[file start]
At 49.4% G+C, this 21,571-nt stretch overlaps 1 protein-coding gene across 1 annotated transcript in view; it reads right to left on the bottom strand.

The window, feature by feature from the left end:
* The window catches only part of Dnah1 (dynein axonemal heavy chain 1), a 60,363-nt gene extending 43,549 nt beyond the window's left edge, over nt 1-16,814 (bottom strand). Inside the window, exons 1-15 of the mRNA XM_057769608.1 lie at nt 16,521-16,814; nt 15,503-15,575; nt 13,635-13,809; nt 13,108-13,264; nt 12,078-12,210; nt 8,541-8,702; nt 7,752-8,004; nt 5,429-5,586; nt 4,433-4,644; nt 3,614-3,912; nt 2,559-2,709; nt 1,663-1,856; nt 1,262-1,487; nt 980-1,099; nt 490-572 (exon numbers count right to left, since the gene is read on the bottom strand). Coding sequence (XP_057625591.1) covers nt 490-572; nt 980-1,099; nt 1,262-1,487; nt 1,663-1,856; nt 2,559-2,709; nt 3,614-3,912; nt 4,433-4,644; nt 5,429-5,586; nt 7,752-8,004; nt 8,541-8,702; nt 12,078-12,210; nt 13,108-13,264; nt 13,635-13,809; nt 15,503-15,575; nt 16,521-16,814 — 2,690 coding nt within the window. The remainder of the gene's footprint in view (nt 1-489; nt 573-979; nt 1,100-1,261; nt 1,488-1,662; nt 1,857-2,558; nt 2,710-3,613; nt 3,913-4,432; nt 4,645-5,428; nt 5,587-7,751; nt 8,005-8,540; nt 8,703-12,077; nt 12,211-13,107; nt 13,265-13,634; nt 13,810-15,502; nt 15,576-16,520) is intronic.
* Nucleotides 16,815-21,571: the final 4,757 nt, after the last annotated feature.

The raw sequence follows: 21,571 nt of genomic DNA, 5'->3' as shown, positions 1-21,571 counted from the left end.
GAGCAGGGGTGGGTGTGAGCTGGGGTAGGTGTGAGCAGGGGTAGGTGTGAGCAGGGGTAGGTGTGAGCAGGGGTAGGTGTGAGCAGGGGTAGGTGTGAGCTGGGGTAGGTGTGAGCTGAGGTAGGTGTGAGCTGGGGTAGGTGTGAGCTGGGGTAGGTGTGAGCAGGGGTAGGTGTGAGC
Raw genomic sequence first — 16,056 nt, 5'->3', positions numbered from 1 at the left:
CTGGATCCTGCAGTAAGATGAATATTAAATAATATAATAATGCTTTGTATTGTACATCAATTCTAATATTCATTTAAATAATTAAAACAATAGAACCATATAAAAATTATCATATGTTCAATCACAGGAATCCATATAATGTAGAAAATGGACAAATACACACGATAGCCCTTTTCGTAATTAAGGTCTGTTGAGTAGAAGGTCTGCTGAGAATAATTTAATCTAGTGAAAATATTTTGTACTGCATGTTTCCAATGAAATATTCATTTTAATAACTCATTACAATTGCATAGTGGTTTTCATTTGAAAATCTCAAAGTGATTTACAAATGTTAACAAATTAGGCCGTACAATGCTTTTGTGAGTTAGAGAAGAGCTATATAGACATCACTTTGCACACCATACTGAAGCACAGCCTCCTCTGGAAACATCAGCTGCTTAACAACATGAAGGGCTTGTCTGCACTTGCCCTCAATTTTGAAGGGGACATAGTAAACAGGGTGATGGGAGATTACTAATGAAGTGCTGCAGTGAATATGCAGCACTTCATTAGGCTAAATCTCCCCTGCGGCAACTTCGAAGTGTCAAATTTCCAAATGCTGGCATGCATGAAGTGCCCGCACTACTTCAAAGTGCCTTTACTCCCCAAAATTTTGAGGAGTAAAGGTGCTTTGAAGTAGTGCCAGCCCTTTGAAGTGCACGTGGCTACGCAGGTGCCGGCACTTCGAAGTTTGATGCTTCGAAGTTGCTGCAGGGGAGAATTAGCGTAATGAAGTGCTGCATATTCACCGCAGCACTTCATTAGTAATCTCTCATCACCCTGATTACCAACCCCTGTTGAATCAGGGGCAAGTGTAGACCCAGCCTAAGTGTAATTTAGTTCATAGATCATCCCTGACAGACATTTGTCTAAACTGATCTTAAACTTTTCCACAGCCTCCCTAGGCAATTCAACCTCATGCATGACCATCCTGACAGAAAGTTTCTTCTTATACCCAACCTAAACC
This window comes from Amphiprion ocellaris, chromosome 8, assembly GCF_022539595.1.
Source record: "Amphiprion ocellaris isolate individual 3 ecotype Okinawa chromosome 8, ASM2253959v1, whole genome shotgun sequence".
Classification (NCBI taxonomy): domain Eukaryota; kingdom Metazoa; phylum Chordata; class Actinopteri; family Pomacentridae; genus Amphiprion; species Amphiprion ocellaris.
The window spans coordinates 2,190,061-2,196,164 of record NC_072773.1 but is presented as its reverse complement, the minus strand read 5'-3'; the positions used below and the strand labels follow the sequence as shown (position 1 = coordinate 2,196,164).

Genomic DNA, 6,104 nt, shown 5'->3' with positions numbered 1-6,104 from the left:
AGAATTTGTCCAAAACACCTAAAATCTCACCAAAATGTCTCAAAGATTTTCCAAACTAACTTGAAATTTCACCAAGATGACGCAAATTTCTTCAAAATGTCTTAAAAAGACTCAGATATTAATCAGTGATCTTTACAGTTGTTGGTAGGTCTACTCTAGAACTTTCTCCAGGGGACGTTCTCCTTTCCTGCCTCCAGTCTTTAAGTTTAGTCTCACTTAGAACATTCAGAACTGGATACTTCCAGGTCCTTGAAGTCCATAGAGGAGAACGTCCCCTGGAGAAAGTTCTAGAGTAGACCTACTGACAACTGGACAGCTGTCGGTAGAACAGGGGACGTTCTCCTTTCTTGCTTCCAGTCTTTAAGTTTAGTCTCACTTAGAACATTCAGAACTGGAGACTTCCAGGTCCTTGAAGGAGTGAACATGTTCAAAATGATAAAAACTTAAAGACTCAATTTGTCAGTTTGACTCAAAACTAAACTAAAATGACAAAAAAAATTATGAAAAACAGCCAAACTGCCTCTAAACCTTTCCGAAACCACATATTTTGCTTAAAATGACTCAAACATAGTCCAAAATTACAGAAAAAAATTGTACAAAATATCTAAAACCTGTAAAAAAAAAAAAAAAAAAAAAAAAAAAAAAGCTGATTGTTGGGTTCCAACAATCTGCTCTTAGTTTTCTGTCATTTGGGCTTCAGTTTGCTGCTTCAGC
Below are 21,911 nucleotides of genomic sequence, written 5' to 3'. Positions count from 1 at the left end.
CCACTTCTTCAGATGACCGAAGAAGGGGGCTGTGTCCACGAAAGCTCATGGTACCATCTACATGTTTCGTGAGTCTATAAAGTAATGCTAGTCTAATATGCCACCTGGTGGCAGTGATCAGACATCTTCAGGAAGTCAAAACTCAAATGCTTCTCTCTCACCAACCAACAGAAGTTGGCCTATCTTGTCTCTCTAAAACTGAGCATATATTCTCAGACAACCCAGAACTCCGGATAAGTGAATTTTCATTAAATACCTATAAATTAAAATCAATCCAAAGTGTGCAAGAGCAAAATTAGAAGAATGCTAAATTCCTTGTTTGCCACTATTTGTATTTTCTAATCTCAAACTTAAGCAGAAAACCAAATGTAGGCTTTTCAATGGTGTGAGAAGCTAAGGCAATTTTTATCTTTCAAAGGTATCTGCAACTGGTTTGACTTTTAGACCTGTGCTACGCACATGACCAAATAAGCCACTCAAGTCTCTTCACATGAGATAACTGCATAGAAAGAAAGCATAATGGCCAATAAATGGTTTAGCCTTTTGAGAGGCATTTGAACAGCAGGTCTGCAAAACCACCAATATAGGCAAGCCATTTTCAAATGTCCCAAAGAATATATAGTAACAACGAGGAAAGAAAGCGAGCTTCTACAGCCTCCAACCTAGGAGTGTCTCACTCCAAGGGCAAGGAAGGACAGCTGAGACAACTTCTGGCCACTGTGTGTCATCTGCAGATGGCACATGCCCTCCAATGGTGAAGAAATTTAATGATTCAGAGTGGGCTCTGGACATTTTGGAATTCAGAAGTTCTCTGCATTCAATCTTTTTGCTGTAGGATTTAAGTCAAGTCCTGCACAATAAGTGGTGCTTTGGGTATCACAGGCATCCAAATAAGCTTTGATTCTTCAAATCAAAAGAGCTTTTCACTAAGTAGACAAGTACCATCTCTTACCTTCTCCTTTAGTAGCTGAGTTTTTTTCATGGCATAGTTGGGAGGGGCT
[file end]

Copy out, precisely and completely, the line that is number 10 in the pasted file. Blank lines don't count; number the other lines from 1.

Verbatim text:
Source record: "Amphiprion ocellaris isolate individual 3 ecotype Okinawa chromosome 8, ASM2253959v1, whole genome shotgun sequence".